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Vicki Hinze, My Kitchen Table

Written by Vicki Hinze

On March 8, 2013




© 2016, Vicki Hinze


Life-defining moments.  We all have them.  Yet when we think of them in abstract terms, we think they’re these huge events.  But the keys are often not in huge events.  They’re in small, seemingly insignificant events that truly define to us who we are and who we choose to be.

As you’d expect, these defining moments don’t all happen at once, but over the course of our lives, and all through our lives we’re presented with opportunities to change our minds.  That’s a good thing, because sometimes we take wrong turns, or as my darling daughter would put it, “We don’t make wise choices.”  So we’re given chances to redefine ourselves.

Let me share a few examples.

In second grade, I had a buffalo head nickel and a comic book that said it was worth a lot more than a nickel.  We also had a jar on the window ledge in our classroom that was for donations.  I had to choose.  Do I keep the nickel for myself or put it in the jar to help others? 

That doesn’t seem like a monumental choice, does it?  A little thing for a little girl.  But it was a life-defining moment.  I could put my wants/needs first or try to help others.  I knew it.  Something inside me told me this was a big decision.  I chose the jar.  And it became a theme in my life.  Oh, I didn’t define it as one then.  But it did influence my focus and future decisions until as an adult it became a conscious way of life.

I chose the jar.  And that put me on a path that had me adopting “I Serve” as a personal motto.  When I can, I help others. 

At about twenty, I was struggling.  Money was tight, everything was a struggle.  I went into a store and made a small purchase.  The clerk made a mistake and gave me $20 too much change.  That was a lot of money then.  A week’s worth of groceries.  Gas for the car for a month.  I was broke and times were hard and I had to choose:  keep it or tell the clerk she’d made a mistake.  In that position, it was a mental war and the temptation to do the wrong thing was powerful—a life-defining moment.

That money would have made my life a lot easier, but my conscience would have hammered me.  What kind of person did I want to be?  I knew I was deciding that, standing at the drugstore checkout counter.  I chose to be honest.  I gave the money back to her.  Life-defining.

Later still, I was grown; a wife and a mother.  I went grocery shopping and put a book in the top part of the cart so it wouldn’t be wet by the cold stuff.  My handbag was atop it.  I checked out, paid for the groceries and went to my car.  When I unloaded the cart and lifted my purse, I saw the book was there.  I hadn’t paid for it.  I checked the receipt to be sure, but sure enough, it wasn’t on it.  Yet another life-defining moment.  Did I get in the car or go back into the store and pay for the book?

I went back and paid for the book.  I still wanted to be honest.  I didn’t want to feel badly every time I walked into that store, and if I hadn’t, I would have. 

Those are three little examples but they’re significant because they’re not huge events and they’re not major incidents.  In the grand scheme of things, they’re little things.  A nickel, twenty dollars, a paperback novel aren’t exactly fortune making or breaking.  But they are character-making or breaking things.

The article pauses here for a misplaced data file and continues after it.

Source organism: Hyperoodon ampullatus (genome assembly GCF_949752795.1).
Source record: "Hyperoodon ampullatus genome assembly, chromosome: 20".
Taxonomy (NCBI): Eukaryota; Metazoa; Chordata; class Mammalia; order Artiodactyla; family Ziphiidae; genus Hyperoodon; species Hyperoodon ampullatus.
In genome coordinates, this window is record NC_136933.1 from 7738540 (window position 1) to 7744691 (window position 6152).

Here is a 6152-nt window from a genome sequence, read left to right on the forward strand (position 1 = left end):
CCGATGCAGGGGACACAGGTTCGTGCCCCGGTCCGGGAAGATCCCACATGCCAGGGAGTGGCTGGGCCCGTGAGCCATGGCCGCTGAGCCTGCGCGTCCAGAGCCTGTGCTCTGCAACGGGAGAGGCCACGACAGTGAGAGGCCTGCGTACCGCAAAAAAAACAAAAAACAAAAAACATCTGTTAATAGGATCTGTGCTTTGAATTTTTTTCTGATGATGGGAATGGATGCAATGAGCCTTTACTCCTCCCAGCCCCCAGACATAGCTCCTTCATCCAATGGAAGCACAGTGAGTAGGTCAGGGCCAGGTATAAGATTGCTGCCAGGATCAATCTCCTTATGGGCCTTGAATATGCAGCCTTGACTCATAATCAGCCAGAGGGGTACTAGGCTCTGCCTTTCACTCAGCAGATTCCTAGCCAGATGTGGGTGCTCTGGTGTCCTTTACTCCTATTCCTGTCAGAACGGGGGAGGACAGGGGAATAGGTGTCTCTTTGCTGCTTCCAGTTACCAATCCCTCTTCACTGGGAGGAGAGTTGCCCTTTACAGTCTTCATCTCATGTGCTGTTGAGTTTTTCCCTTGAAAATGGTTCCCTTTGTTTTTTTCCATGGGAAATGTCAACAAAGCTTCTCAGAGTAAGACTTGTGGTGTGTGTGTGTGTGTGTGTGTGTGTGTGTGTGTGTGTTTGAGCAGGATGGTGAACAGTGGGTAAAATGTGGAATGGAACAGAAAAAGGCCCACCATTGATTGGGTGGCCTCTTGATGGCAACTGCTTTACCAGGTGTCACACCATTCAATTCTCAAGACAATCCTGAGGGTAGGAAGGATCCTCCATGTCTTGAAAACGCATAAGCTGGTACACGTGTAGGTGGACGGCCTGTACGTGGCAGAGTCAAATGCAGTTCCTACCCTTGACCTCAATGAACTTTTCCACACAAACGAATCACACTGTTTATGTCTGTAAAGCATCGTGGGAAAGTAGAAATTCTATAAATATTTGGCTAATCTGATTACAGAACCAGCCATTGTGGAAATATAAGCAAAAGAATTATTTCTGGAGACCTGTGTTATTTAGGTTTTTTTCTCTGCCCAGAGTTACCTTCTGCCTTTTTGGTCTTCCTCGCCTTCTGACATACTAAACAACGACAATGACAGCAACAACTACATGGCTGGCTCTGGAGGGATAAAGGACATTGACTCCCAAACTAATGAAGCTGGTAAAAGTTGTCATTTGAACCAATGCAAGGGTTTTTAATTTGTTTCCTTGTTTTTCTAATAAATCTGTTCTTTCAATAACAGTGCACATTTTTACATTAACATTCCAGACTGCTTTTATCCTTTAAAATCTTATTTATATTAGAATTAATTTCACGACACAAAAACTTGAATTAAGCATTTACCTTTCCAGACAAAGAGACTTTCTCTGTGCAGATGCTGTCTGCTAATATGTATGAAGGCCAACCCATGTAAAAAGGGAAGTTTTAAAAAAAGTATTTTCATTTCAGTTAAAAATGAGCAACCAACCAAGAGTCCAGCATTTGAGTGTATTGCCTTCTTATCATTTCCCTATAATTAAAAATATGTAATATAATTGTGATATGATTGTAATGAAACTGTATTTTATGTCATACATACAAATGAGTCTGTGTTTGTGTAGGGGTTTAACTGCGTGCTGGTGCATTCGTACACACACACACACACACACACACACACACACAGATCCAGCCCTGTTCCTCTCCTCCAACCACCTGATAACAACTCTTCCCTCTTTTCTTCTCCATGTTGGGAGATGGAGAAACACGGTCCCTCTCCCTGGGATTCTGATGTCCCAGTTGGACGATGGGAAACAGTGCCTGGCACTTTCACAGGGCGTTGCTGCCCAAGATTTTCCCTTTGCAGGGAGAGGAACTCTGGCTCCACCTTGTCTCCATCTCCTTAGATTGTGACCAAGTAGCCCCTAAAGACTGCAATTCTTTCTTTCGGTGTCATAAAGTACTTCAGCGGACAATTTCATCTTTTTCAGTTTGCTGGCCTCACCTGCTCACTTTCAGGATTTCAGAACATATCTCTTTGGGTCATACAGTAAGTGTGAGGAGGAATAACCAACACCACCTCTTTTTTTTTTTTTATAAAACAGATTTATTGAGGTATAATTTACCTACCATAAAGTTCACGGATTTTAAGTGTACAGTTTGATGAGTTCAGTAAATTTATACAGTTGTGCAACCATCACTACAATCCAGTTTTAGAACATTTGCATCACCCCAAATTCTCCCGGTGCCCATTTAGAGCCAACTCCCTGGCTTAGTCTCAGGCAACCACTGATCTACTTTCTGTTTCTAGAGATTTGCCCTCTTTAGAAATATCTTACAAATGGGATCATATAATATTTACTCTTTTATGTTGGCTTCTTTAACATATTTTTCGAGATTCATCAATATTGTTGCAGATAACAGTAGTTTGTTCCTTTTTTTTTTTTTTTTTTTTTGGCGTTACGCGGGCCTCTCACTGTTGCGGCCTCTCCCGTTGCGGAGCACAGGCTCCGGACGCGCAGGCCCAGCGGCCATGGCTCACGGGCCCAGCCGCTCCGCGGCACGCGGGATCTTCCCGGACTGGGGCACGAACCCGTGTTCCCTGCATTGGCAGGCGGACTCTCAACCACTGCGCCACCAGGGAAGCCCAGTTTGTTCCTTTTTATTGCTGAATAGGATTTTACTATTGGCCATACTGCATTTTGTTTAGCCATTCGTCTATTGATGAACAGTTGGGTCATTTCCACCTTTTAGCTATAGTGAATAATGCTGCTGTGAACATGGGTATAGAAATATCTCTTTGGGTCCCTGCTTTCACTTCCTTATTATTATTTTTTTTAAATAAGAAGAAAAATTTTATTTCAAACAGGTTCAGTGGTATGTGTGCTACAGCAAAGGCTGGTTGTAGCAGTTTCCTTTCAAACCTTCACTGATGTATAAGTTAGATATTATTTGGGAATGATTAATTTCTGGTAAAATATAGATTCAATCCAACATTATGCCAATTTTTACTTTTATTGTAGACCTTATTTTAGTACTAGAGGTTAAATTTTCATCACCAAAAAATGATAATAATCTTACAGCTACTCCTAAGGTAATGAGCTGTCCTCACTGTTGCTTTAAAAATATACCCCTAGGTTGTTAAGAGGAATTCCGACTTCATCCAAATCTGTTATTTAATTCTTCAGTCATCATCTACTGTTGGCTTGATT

In each case, I was totally aware that I had to choose.  I had to decide how I would define my life.  And I knew that I alone was responsible for the decisions I made.

We all have life-defining moments.  Many of them.  I didn’t always make the right choices.  But I have always been given more opportunities to change my mind and make wiser choices.  We all are.

My point?  We choose.  We might have endured horrific things, wicked events in our lives where we have every reason—some would say every justification for being adults lacking character.  But the truth is we become adults.  As adults, we experience life-defining moments where no matter what we’ve endured or suffered or experienced, we decide.  We innately know our options and we choose.

Our decisions define our lives.  We are the people we choose to be in the ways that most matter.  A lesson from my daughter:  choose wisely.  You will live with the choices you make.

The choices you make define your character.  And your character defines how you feel about yourself.  That image of you is projected in hundreds of ways to others. 

So today, you have homework.  What have been your life-defining moments?  Who have you chosen to be?

And, yes, you may consider this an opportunity to revisit those choices and make wiser ones. 

That, my dear friends, is the purpose of this post.



* * * * * * *

© 2016, Vicki Hinze. Vicki Hinze, The Marked Star PreviewVicki Hinze is the award-winning bestselling author of nearly thirty novels in a variety of genres including, suspense, mystery, thriller, and romantic or faith-affirming thrillers. Her latest releases are: The Marked Star and In Case of Emergency: What You Need to Know When I Can’t Tell You (nonfiction). She holds a MFA in Creative Writing and a Ph.D. in Philosophy, Theocentric Business and Ethics. Hinze’s website: Facebook. Books. Twitter. Contact. KNOW IT FIRST! Subscribe to Vicki’s Monthly Newsletter!



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